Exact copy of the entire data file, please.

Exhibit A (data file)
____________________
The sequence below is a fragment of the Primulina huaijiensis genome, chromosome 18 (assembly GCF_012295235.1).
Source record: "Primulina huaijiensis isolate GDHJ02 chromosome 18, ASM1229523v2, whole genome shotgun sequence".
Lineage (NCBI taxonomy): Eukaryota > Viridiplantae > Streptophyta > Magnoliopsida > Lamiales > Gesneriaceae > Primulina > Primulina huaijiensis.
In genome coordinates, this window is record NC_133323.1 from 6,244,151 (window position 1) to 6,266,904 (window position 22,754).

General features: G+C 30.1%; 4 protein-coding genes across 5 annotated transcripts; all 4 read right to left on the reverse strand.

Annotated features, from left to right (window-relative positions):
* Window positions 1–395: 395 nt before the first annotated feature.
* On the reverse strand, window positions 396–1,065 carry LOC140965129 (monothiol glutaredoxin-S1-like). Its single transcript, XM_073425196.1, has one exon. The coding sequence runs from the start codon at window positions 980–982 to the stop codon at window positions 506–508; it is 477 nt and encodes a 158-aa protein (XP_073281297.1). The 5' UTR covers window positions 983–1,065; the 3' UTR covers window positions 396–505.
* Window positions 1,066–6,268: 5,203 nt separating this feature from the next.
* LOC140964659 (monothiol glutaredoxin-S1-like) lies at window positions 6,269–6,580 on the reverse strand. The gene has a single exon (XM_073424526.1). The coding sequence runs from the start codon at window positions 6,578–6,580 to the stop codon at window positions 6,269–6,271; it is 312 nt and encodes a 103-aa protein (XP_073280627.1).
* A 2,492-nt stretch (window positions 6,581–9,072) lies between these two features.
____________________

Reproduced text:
The sequence below is a fragment of the Primulina huaijiensis genome, chromosome 18 (assembly GCF_012295235.1).
Source record: "Primulina huaijiensis isolate GDHJ02 chromosome 18, ASM1229523v2, whole genome shotgun sequence".
Lineage (NCBI taxonomy): Eukaryota > Viridiplantae > Streptophyta > Magnoliopsida > Lamiales > Gesneriaceae > Primulina > Primulina huaijiensis.
In genome coordinates, this window is record NC_133323.1 from 6,244,151 (window position 1) to 6,266,904 (window position 22,754).

General features: G+C 30.1%; 4 protein-coding genes across 5 annotated transcripts; all 4 read right to left on the reverse strand.

Annotated features, from left to right (window-relative positions):
* Window positions 1–395: 395 nt before the first annotated feature.
* On the reverse strand, window positions 396–1,065 carry LOC140965129 (monothiol glutaredoxin-S1-like). Its single transcript, XM_073425196.1, has one exon. The coding sequence runs from the start codon at window positions 980–982 to the stop codon at window positions 506–508; it is 477 nt and encodes a 158-aa protein (XP_073281297.1). The 5' UTR covers window positions 983–1,065; the 3' UTR covers window positions 396–505.
* Window positions 1,066–6,268: 5,203 nt separating this feature from the next.
* LOC140964659 (monothiol glutaredoxin-S1-like) lies at window positions 6,269–6,580 on the reverse strand. The gene has a single exon (XM_073424526.1). The coding sequence runs from the start codon at window positions 6,578–6,580 to the stop codon at window positions 6,269–6,271; it is 312 nt and encodes a 103-aa protein (XP_073280627.1).
* A 2,492-nt stretch (window positions 6,581–9,072) lies between these two features.